Several years spent as a software engineer ensured me that the thing I am most passionate about is studying. In my late twenties following the philosophy that it is better to regret what you have done than you haven’t, I enrolled for a PhD programme. Currently as a postgraduate research student at Mechanical and Aerospace Engineering Department of Strathclyde University I work on developing and improving data driven methods for solving constrained optimization problems, such as vehicle routing and scheduling. For more information about my technical expertise and previous projects, see my LinkedIn profile.

This blog is neither about construction nor architecture. Instead, it is a place where I write on challenges related to software engineering and technology in general that others may find useful. My recent posts may help graduate students in particular who use Linux to develop software, but do not have solid background in software engineering or are new to these technologies. Feeling that I might save somebody’s time or show a better way of doing things gives me huge satisfaction.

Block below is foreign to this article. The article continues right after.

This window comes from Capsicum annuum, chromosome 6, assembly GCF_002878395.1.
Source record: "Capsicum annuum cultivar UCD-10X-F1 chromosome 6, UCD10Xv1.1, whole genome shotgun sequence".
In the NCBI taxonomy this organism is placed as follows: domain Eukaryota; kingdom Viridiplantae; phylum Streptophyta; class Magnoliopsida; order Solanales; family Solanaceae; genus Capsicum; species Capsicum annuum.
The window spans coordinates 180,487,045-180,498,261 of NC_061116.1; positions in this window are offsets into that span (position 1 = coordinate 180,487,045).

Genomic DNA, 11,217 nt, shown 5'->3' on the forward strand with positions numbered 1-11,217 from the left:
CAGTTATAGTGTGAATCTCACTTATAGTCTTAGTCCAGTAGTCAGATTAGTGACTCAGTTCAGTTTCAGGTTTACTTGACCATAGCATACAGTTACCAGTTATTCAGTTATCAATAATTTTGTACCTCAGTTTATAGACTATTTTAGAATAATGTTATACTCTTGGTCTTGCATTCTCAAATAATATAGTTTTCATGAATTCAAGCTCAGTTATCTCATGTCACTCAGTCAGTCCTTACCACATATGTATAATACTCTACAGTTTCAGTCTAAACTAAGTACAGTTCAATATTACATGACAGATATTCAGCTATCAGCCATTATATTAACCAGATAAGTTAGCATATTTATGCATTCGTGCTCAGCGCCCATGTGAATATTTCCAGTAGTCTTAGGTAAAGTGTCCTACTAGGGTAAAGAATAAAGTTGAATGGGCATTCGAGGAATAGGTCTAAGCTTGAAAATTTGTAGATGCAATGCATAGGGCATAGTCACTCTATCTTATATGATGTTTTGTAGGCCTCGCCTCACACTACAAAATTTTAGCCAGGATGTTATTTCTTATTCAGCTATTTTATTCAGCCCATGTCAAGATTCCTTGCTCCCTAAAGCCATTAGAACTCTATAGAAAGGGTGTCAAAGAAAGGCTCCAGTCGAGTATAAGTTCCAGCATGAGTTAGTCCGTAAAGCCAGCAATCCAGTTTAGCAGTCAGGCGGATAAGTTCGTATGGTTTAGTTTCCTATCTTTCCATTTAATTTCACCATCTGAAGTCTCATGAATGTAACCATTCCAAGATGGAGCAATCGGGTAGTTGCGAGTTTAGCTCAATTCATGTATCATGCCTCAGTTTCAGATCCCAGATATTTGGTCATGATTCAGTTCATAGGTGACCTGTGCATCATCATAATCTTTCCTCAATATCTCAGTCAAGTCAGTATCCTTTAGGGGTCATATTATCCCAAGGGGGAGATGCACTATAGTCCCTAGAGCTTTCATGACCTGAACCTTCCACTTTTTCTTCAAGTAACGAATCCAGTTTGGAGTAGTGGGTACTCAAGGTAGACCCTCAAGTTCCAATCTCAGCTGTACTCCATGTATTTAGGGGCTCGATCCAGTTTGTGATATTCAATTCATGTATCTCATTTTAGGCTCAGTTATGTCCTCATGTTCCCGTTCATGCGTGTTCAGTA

In case you are puzzled where the name of the blog comes from, it was inspired by the following quotation:

Like the elite of ancient Egypt, most people in most cultures dedicated their lives to building pyramids. Only the names, shapes and sizes of these pyramids change from one culture to the other. — Yuval Noah Harari, Sapiens. A Brief History of Humankind

If you indeed look for guidelines how to build a pyramid I am sorry for confusing you. Much better place to start is the Wikipedia article on the Egyptian pyramid construction techniques.